dir. Wes Craven
Release Date: Apr 15, 11
Scre4m begins with an impish sequence, in which Wes Craven and Kevin Williamson (the writer-director tandem who temporarily resuscitated the slasher film 15 years ago) address not only the changing face of horror films since the last Scream installment over a decade ago, but also the series’ descent into smug meta-theatre. This is one of the film’s strongest scenes, but also a dicey gambit, as it’s reminiscent of the Mr. Charles sequence in Inception: By letting audiences in on the joke and showing his hand, Craven takes the risk of putting the film’s ultimate lack of depth front and center before the opening titles have a chance to roll.
Though this is easily the strongest Scream since at least the second, if not the original, it also feels more like a relic than anybody involved evidently hoped it would. Once you’ve sent up genre film fans (the party in the original, the marathon of “Stab” films based on the original murders that happens here), genre film conventions and the choices characters too frequently make to facilitate those conventions, there’s not a lot left to lampoon. Which is why, when Sydney (Neve Campbell, not aged a day in at least a decade now) returns to Woodsboro for the anniversary of all those Ghostface murders, the immediate instinct is just to grab her by the shoulders, shake her and ask how she’s learned absolutely nothing after all this time.
Of course, Sydney’s return means the return of Ghostface and his knife, still such an effectively brutal figure after all this time. Not only does Ghostface hold up as an effective visual cue for terror, but in a time where even killers with good humor are being turned into dour machines of teenager murder (last year’s abysmal Nightmare On Elm Street), it’s almost refreshing to see a murderer who can still laugh. Needless to say, Ghostface begins to pile up the quasi-celebrities, and for a while Scre4m brings back the thrill of trying to figure out which shifty-eyed (or least shifty-eyed) character is the real villain. Courtney Cox steals scenes, again, as Gale Weathers, the seen-it-all reporter, especially when engaging in verbal sparring sessions with Chief Riley (David Arquette). There’s an underlying tension to these scenes, knowing the fiery divorce those two went through off-camera while shooting the film, but Cox really shines, and especially when Sydney doesn’t have much to do for a good chunk of the running time save for look forlorn (at least until an almost comical burst of heroism), Gale is allowed to carry much of the seriocomic weight, and does this more than ably.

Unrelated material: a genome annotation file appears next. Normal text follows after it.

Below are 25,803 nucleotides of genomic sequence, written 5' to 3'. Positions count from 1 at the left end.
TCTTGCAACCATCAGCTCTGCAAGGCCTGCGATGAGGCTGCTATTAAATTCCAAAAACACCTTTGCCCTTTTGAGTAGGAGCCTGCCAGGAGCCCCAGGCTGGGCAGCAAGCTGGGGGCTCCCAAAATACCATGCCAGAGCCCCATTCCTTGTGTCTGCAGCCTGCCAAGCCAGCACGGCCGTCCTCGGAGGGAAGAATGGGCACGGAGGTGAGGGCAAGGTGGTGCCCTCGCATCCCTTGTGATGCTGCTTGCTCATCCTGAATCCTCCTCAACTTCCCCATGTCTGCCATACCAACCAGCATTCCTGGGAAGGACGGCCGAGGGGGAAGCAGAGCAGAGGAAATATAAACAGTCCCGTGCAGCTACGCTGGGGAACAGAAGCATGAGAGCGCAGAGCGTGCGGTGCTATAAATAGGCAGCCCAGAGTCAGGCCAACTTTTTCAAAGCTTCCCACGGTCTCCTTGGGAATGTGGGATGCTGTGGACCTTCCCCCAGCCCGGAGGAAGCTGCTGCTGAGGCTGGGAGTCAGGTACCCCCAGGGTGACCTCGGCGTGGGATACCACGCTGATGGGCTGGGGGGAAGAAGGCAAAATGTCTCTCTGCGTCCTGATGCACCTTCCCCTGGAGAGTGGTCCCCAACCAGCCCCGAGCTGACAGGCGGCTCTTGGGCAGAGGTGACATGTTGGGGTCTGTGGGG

The young blood is a mixed bag, as the cast runs so deep that there’s not much time for character development, as if this matters. That said, Emma Roberts does good work in Campbell’s role from the first film, as the everyday girl forced to watch everybody around her get hacked up. Faring equally well in the know-it-all role is an unusually likable Hayden Panetierre; the scene in which she fires off a furious volley of genre titles to appease Ghostface is one of the best acted, and probably best written, moments of the whole movie. Kudos are also due to Marley Shelton, who turns a bit role as Chief Riley’s smitten underling and wrings every bit of possible comedy out of it. There’s just enough development that we sort of care about these people getting stabbed to death, but that’s not this movie’s m.o. anyway.
All of this said, there’s one inescapable problem with Scre4m: It’s a ‘90s movie through and through. Horror has changed, and even if you think it’s changed for the worse and welcome a throwback to slow-burning tension and the unbridled terror of anonymous phone calls, there’s something inherently hokey about this film that’s exacerbated by Craven’s constant need to draw attention to that hokiness. There’s also the logic hole that’s existed since the first movie, the one in which using schlock conventions to send up a genre doesn’t change the fact that Craven has now built an entire horror franchise around totally generic horror plotting. For all the “New decade, new rules” posturing, not much has changed. The violence is sadly almost pedestrian in comparison to what’s come since, and even the dark comedy, the one thing that’s always set the series apart, is now rooted in clichés that Scream itself created. This series exists to lampoon a subgenre that’s no longer in fashion, so in a sense Scre4m only exists to take potshots at itself, like an uncle who still tells the story of his winning touchdown pass in high school to an indifferent family at Thanksgiving. Sobering, no?